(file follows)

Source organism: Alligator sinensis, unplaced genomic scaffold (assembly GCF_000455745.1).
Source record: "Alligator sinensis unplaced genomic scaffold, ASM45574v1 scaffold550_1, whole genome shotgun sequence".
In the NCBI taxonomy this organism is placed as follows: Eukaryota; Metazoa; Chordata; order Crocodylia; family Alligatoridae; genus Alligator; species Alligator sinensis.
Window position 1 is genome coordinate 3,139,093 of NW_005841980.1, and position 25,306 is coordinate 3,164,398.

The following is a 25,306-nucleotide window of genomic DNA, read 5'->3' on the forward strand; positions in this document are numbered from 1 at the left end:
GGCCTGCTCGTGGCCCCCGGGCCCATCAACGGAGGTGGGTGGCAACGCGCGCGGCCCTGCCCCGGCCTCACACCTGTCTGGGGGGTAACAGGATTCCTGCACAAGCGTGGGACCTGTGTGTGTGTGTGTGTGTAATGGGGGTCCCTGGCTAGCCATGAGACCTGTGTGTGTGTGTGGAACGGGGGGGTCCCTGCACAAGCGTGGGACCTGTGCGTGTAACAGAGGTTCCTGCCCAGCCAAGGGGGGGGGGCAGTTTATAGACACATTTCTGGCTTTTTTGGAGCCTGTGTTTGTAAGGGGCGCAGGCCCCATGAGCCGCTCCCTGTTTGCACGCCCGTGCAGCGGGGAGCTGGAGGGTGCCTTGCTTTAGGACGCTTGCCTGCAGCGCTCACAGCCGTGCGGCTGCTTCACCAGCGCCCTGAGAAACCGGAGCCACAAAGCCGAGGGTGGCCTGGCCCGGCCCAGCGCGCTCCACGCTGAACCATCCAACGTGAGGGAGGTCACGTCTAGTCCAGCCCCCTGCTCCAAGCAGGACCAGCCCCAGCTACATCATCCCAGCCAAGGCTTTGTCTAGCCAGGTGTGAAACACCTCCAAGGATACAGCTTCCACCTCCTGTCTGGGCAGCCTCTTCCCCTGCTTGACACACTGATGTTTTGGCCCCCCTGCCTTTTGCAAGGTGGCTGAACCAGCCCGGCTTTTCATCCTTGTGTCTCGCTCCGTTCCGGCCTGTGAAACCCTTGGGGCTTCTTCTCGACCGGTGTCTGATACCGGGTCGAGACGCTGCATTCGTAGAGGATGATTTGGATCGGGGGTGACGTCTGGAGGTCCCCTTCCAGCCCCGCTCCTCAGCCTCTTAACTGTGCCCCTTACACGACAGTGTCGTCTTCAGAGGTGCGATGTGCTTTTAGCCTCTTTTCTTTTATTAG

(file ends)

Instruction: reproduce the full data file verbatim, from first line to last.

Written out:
Source organism: Alligator sinensis, unplaced genomic scaffold (assembly GCF_000455745.1).
Source record: "Alligator sinensis unplaced genomic scaffold, ASM45574v1 scaffold550_1, whole genome shotgun sequence".
In the NCBI taxonomy this organism is placed as follows: Eukaryota; Metazoa; Chordata; order Crocodylia; family Alligatoridae; genus Alligator; species Alligator sinensis.
Window position 1 is genome coordinate 3,139,093 of NW_005841980.1, and position 25,306 is coordinate 3,164,398.

The following is a 25,306-nucleotide window of genomic DNA, read 5'->3' on the forward strand; positions in this document are numbered from 1 at the left end:
GGCCTGCTCGTGGCCCCCGGGCCCATCAACGGAGGTGGGTGGCAACGCGCGCGGCCCTGCCCCGGCCTCACACCTGTCTGGGGGGTAACAGGATTCCTGCACAAGCGTGGGACCTGTGTGTGTGTGTGTGTGTAATGGGGGTCCCTGGCTAGCCATGAGACCTGTGTGTGTGTGTGGAACGGGGGGGTCCCTGCACAAGCGTGGGACCTGTGCGTGTAACAGAGGTTCCTGCCCAGCCAAGGGGGGGGGGCAGTTTATAGACACATTTCTGGCTTTTTTGGAGCCTGTGTTTGTAAGGGGCGCAGGCCCCATGAGCCGCTCCCTGTTTGCACGCCCGTGCAGCGGGGAGCTGGAGGGTGCCTTGCTTTAGGACGCTTGCCTGCAGCGCTCACAGCCGTGCGGCTGCTTCACCAGCGCCCTGAGAAACCGGAGCCACAAAGCCGAGGGTGGCCTGGCCCGGCCCAGCGCGCTCCACGCTGAACCATCCAACGTGAGGGAGGTCACGTCTAGTCCAGCCCCCTGCTCCAAGCAGGACCAGCCCCAGCTACATCATCCCAGCCAAGGCTTTGTCTAGCCAGGTGTGAAACACCTCCAAGGATACAGCTTCCACCTCCTGTCTGGGCAGCCTCTTCCCCTGCTTGACACACTGATGTTTTGGCCCCCCTGCCTTTTGCAAGGTGGCTGAACCAGCCCGGCTTTTCATCCTTGTGTCTCGCTCCGTTCCGGCCTGTGAAACCCTTGGGGCTTCTTCTCGACCGGTGTCTGATACCGGGTCGAGACGCTGCATTCGTAGAGGATGATTTGGATCGGGGGTGACGTCTGGAGGTCCCCTTCCAGCCCCGCTCCTCAGCCTCTTAACTGTGCCCCTTACACGACAGTGTCGTCTTCAGAGGTGCGATGTGCTTTTAGCCTCTTTTCTTTTATTAG